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Back in 1993, Kyyria made a big promise with this EP, Kyyria. The band appeared out of nowhere, churned out three full-lengths, and disappeared in a disappointing lingering anti-climax half a decade later, all the while sporting a reverse all-stars team of people who would make a name for themselves in their respective later bands. At the time they were mostly unknown, and the unexpectedly original and professional EP was a pleasant surprise bolt out of the blue.
The band spent their whole career dodging the confines of every kind of definition. They never were thoroughly prog metal, and despite the excellence of Ville Tuomi's clean tenor voice, they rarely played anything that could be called power metal. They were too complex to be pure heavy metal, and even the metal content itself was often questionable. Still, they were always more than pure progressive rock, and somehow, even the tag "progressive" seems like an uncomfortable compromise most of the time. Anyway, their softly metallic sound, combined with the neat, not very complex but still very imaginative melodies, sometimes eerie keyboards and the liberties Tuomi took with the vocals, could be neatly summed up as progressive metal. Moving in circles, eh? Yes, but that's the nature of Kyyria; difficult to define, but definitely not easy to explain. Duh...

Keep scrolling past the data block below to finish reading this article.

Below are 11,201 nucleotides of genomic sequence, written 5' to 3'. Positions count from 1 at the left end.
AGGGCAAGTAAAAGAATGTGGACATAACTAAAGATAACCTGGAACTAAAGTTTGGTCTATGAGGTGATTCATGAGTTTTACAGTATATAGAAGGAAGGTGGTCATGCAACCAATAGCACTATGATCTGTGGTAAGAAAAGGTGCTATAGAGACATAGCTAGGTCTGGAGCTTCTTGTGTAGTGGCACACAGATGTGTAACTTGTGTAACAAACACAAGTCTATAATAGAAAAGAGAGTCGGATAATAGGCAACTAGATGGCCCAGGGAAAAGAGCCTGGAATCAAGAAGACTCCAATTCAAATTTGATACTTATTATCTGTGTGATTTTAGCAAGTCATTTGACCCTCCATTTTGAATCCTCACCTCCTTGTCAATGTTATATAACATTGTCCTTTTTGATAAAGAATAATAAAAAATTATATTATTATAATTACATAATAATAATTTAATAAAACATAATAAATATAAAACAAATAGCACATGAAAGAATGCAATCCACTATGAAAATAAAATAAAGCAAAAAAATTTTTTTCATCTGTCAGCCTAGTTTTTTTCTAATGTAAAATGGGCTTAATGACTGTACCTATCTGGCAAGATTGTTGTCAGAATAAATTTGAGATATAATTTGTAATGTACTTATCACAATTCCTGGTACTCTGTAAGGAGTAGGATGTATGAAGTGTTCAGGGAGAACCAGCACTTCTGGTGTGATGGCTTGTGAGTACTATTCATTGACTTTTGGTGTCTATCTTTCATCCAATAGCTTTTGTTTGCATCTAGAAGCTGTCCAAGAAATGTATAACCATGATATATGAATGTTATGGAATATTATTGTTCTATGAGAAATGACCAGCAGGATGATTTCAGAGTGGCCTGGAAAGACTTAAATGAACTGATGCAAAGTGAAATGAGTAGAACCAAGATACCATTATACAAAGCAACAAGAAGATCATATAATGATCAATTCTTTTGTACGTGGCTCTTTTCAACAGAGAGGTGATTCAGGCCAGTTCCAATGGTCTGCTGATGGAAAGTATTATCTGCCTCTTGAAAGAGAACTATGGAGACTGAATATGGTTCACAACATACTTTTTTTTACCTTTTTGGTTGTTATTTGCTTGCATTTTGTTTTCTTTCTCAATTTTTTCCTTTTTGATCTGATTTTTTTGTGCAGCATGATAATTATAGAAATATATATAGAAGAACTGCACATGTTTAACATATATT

The three tracks here have an uplifting character, and despite the somehow strangely ominous emotions underneath, they still leave a good feeling after a spin, unlike some of the later works of the band. The same sound that later turned into a tired, hazy and rather repulsive contraption, works like a charm here. The tunes make a promise of something extremely interesting, and left a lot of people yearning for more fo this fascinating, soft and surprisingly easy to listen music. Unfortunately, already the first full album, Blessed Ravings was a mild disappointment after the self-titled EP. Those expecting an improved version of it on the sophomore Alien were let down again, and the last full-length, Inner Wellness, was a throughly uninteresting piece of work. This tiny, almost promotional EP was the greatest achievement of Kyyria before the end, and that achievement was more a promise than a masterpiece.
The production is crystal clear and interesting, but the sound has something very 80s to it. The music has a lot of space, and Tuomi's vocals often stray into their own area, almost detached from the rest of the band, echoing somewhere far away, almost like Ian Gillan in certain 70s live recordings of Deep Purple's "Child in Time". The effect is confusing, but fits the songs excellently.
This is a great promise that was unfortunately left uncashed, and the potential found on Kyyria was never tapped to its fullest extent. Perhaps such bands as Amorphis and Sub-urban Tribe were more tempting projects to center on, and maybe the considerably better pay in HIM lured away Kyyria's potential and directed the band members elsewhere, but this EP is a fine piece of music. It's just too friggin' short.